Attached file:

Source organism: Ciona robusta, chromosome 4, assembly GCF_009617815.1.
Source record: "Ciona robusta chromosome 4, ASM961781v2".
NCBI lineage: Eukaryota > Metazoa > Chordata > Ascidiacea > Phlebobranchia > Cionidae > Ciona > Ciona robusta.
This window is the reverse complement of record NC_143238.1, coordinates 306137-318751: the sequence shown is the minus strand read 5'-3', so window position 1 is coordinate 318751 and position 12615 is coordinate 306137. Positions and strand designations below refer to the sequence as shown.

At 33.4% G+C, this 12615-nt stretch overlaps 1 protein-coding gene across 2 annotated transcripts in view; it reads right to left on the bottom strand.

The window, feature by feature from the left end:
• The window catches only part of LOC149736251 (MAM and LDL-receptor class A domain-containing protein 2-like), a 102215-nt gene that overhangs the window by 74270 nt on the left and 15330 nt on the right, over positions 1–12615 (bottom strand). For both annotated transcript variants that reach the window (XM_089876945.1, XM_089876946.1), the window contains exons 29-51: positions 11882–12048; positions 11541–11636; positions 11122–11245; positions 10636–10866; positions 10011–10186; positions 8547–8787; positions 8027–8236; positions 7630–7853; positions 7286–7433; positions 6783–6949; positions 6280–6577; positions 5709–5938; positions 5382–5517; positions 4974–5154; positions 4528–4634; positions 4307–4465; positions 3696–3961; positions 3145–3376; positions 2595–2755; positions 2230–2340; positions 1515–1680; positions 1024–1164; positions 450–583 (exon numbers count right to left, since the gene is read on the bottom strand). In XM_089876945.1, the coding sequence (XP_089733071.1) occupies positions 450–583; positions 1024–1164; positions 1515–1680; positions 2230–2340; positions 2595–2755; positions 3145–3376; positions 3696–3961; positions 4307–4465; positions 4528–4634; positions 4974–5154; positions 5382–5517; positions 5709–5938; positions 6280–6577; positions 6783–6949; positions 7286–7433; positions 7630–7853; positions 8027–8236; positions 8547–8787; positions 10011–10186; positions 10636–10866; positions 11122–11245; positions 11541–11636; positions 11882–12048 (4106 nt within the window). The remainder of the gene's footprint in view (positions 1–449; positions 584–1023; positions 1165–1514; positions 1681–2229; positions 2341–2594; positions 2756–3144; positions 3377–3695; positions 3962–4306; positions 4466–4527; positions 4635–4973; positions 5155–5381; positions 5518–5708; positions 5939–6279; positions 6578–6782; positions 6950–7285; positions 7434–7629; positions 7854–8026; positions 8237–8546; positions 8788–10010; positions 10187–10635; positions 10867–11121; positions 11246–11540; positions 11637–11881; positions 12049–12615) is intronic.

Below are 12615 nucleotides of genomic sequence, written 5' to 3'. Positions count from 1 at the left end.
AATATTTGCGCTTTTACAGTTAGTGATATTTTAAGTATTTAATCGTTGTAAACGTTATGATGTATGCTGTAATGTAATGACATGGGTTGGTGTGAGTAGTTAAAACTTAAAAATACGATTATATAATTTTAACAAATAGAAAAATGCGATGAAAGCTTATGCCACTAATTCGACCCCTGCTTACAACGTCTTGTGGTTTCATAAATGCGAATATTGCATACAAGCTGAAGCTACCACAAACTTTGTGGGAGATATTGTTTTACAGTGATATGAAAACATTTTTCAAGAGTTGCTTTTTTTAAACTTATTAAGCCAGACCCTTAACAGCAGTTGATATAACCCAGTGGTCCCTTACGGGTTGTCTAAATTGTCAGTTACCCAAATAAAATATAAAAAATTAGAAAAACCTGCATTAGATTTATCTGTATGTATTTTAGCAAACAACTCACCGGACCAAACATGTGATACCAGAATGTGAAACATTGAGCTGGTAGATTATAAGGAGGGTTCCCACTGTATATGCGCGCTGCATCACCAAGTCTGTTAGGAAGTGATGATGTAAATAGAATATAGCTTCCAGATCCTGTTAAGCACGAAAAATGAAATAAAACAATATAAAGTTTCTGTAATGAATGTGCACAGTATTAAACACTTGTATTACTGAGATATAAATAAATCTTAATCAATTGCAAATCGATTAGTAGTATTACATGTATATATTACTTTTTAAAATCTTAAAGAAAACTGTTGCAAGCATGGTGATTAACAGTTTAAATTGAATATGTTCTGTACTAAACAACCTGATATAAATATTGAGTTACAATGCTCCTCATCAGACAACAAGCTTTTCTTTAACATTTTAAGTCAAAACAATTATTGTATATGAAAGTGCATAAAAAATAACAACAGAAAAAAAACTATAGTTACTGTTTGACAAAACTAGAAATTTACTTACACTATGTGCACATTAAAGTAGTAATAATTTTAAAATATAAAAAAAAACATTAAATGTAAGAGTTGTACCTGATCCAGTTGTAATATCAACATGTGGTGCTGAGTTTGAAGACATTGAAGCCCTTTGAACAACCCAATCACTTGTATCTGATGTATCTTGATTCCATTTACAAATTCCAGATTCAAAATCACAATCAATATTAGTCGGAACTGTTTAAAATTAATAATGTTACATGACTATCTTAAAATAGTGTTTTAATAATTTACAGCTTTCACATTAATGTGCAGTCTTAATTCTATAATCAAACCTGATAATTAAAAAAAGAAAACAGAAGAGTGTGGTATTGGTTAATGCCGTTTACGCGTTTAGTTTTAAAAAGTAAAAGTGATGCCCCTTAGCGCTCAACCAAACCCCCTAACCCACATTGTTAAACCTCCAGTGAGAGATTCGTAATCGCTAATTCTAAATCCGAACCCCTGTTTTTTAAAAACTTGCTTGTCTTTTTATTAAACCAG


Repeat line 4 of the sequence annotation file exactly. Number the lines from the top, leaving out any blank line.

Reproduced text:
This window is the reverse complement of record NC_143238.1, coordinates 306137-318751: the sequence shown is the minus strand read 5'-3', so window position 1 is coordinate 318751 and position 12615 is coordinate 306137. Positions and strand designations below refer to the sequence as shown.